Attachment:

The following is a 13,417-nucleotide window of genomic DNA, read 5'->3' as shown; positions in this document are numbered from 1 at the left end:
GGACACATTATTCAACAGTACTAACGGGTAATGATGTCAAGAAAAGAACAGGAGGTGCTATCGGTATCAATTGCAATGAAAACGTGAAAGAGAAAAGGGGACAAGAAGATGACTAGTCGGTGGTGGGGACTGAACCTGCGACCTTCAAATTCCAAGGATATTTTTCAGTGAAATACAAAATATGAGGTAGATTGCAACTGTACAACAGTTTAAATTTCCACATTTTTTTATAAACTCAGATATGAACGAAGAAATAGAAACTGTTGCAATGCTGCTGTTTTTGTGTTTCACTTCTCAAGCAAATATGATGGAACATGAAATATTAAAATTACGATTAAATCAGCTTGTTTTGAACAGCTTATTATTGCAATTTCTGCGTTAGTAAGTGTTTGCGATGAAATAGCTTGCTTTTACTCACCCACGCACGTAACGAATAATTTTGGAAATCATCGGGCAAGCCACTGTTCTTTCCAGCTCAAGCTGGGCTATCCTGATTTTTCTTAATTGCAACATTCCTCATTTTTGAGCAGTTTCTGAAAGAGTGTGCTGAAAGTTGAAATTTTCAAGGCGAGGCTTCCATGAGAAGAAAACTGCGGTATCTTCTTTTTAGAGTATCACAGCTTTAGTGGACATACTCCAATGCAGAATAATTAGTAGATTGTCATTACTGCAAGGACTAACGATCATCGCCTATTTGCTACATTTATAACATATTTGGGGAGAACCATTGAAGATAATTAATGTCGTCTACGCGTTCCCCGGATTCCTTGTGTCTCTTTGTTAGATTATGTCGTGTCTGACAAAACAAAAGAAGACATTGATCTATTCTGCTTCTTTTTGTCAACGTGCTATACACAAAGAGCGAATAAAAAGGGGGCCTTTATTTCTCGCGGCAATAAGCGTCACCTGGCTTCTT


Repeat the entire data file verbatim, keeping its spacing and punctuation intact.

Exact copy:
The following is a 13,417-nucleotide window of genomic DNA, read 5'->3' as shown; positions in this document are numbered from 1 at the left end:
GGACACATTATTCAACAGTACTAACGGGTAATGATGTCAAGAAAAGAACAGGAGGTGCTATCGGTATCAATTGCAATGAAAACGTGAAAGAGAAAAGGGGACAAGAAGATGACTAGTCGGTGGTGGGGACTGAACCTGCGACCTTCAAATTCCAAGGATATTTTTCAGTGAAATACAAAATATGAGGTAGATTGCAACTGTACAACAGTTTAAATTTCCACATTTTTTTATAAACTCAGATATGAACGAAGAAATAGAAACTGTTGCAATGCTGCTGTTTTTGTGTTTCACTTCTCAAGCAAATATGATGGAACATGAAATATTAAAATTACGATTAAATCAGCTTGTTTTGAACAGCTTATTATTGCAATTTCTGCGTTAGTAAGTGTTTGCGATGAAATAGCTTGCTTTTACTCACCCACGCACGTAACGAATAATTTTGGAAATCATCGGGCAAGCCACTGTTCTTTCCAGCTCAAGCTGGGCTATCCTGATTTTTCTTAATTGCAACATTCCTCATTTTTGAGCAGTTTCTGAAAGAGTGTGCTGAAAGTTGAAATTTTCAAGGCGAGGCTTCCATGAGAAGAAAACTGCGGTATCTTCTTTTTAGAGTATCACAGCTTTAGTGGACATACTCCAATGCAGAATAATTAGTAGATTGTCATTACTGCAAGGACTAACGATCATCGCCTATTTGCTACATTTATAACATATTTGGGGAGAACCATTGAAGATAATTAATGTCGTCTACGCGTTCCCCGGATTCCTTGTGTCTCTTTGTTAGATTATGTCGTGTCTGACAAAACAAAAGAAGACATTGATCTATTCTGCTTCTTTTTGTCAACGTGCTATACACAAAGAGCGAATAAAAAGGGGGCCTTTATTTCTCGCGGCAATAAGCGTCACCTGGCTTCTT